A written mathematical problem that has two unknowns can be solved using simultaneous equations. See how it's done. The first step is to write the problem as two equations. In these two examples, the equations are linear. The first can be solved using the elimination method. Find out how to set the next two linear equations ...

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Solving linear simultaneous equations graphically

Linear simultaneous equations can be solved graphically. All you need to do is graph each equation and find the x and y coordinates where they intersect. Then just write these as values for x and y. Watch how it's done. You'll be an expert in no time!

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Linear simultaneous equations and substitution

Do you know how to solve linear simultaneous equations by finding values for x and y? Find out about the substitution method in this clip. See how to rewrite and rearrange one of the linear equations to get a value for x or y. Substitute this value into the second equation. Follow the steps and you'll get a number value ...

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Simplifying algebraic fractions

Learn to simplify algebraic fractions using these great tips. Remember your laws of indices, and make sure you look for multiples in order to cancel the numerators and denominators.

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Algebraic fractions

Algebraic fractions are not too different from numerical fractions. In order to add, subtract, multiply and divide them, you need to follow the same rules. Watch this helpful maths video to see how to solve equations using algebraic fractions.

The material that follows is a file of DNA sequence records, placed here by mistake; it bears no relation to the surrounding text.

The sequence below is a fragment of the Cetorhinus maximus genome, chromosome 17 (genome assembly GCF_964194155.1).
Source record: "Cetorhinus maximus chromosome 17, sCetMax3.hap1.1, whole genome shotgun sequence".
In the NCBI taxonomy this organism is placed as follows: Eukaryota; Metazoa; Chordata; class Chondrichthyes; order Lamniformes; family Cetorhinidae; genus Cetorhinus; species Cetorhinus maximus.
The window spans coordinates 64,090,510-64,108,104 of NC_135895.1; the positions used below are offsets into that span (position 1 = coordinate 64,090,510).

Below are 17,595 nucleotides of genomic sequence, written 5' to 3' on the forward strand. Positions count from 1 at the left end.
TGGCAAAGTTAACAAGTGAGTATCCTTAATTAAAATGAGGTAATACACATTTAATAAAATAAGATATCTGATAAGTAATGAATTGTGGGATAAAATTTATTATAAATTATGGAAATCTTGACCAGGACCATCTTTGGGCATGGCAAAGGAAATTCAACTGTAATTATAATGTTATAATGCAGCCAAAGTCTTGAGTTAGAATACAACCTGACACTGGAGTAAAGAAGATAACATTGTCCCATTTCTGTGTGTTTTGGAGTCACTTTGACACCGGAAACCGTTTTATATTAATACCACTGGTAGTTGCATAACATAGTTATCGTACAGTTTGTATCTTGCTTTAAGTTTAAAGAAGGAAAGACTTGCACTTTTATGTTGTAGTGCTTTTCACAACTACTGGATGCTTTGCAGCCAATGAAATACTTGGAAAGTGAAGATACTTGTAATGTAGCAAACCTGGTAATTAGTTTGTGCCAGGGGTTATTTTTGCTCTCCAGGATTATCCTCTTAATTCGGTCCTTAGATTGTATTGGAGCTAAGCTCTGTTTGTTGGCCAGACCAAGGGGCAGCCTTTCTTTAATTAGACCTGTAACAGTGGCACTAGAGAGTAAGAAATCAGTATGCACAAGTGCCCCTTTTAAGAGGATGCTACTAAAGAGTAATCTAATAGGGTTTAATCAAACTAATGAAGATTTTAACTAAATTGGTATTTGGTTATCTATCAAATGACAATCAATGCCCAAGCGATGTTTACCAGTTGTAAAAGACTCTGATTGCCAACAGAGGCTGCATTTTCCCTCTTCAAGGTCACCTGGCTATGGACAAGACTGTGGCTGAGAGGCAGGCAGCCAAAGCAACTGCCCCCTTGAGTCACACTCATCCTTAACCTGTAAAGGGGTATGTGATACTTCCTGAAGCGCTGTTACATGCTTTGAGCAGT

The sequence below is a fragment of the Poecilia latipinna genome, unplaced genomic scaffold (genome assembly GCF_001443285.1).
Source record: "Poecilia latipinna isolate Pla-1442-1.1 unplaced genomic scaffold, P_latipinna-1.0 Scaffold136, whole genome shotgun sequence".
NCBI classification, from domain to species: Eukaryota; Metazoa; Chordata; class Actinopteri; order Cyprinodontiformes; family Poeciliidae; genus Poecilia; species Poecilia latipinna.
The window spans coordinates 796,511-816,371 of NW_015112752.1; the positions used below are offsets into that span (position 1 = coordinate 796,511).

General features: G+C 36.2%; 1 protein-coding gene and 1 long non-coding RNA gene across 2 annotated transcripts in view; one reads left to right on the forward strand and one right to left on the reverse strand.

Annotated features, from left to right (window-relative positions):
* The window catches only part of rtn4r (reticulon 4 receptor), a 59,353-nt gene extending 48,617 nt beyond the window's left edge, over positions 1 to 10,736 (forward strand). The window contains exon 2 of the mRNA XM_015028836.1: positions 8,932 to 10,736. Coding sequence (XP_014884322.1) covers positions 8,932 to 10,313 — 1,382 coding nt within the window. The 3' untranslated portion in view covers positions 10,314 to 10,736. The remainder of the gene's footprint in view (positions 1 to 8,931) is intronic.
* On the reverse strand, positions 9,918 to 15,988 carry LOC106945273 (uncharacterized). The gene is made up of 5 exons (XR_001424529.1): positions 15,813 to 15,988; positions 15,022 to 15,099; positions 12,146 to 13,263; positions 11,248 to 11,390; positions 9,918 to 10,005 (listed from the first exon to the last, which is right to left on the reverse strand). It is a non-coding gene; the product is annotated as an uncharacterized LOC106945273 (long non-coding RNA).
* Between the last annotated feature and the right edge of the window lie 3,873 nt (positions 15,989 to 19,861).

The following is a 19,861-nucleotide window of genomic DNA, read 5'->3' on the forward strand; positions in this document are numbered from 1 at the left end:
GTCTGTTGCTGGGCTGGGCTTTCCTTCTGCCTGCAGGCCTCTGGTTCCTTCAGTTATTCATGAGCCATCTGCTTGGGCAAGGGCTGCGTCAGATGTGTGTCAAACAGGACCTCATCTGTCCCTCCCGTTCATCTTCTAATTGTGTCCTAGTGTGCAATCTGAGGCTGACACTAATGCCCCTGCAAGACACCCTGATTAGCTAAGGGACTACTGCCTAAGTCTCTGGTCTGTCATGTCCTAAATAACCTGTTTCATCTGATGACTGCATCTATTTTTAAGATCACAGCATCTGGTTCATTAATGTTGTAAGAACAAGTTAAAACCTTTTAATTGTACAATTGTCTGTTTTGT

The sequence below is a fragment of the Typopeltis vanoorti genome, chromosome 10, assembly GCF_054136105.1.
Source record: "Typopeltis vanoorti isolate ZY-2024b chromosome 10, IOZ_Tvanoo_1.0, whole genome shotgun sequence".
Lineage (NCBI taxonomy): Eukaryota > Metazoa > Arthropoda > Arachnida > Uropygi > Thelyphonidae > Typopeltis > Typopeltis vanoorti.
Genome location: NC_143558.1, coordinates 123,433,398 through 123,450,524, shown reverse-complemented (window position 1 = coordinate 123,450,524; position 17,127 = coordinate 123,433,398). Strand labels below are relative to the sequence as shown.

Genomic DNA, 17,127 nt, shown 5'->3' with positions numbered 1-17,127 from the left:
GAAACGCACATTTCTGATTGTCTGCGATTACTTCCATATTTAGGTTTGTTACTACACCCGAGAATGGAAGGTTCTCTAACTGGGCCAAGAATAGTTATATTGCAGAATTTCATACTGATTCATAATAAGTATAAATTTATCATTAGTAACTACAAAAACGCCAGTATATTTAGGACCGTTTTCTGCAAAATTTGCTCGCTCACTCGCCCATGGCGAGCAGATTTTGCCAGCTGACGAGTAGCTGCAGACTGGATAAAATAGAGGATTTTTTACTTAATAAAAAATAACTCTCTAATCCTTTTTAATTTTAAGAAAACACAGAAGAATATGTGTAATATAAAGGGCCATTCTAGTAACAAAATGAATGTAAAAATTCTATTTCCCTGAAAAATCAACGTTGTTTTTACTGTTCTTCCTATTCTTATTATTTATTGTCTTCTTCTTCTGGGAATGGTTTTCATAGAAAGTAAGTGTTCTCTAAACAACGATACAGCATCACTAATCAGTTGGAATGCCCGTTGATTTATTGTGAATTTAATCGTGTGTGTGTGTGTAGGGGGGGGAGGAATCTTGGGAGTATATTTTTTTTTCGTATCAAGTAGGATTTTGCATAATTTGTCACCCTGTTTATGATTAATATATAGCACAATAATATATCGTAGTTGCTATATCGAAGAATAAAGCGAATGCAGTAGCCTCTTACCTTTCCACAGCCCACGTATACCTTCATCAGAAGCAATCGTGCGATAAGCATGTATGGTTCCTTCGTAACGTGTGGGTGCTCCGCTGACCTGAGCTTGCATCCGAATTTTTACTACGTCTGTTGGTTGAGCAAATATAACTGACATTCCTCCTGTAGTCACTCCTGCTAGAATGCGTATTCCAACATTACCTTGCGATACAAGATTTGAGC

Interactive resource

The take-away bar: generate hard subtractions

Solve subtractions such as 87-29. Use a linear partitioning tool to help solve randomly generated subtractions. Learn strategies to do complex arithmetic in your head. Split a subtraction into parts that are easy to work with, work out each part and then solve the original calculation. This learning object is one in a series ...

Interactive resource

EagleCat: cubic-G

Explore the graphs of cubic equations in two forms: (a) the general form, y = a(x – h)³ + k, and (b) the intercept form, y = (x – a)(x – b)(x – c). Observe changes to the point of inflexion and the shape of cubic graphs through various transformations. Alternately, change the equation and observe changes in the x-intercepts ...

Interactive resource

EagleCat: trig-G

Explore the graphs of trigonometric equations in the form: (a) y = a sin[n(x - h)] + k, (b) y = a cos[n(x - h)] + k and (c) y = a tan[n(x - h)] + k. Use sliders or enter values to dilate, reflect and translate the basic trigonometric equations y = sin(x), y = cos(x) and y = tan(x), and observe the changes in the amplitude, ...

Interactive resource

The take-away bar: go figure

This tutorial is suitable for use with a screen reader. It explains strategies for solving subtractions in your head such as 87-39. Work through sample questions and instructions explaining how to use linear partitioning techniques. Solve subtractions by breaking them up into parts that are easy to work with, work out each ...

Interactive resource

Filling glasses: find the right graph

Look closely at some line graphs. Examine the relationship between the shape of a glass and the time taken to fill it with juice. Notice that the fluid level rises more quickly in a narrow glass than in a wide glass. Choose both sections of a line graph representing the filling rate for a glass shape. This learning object ...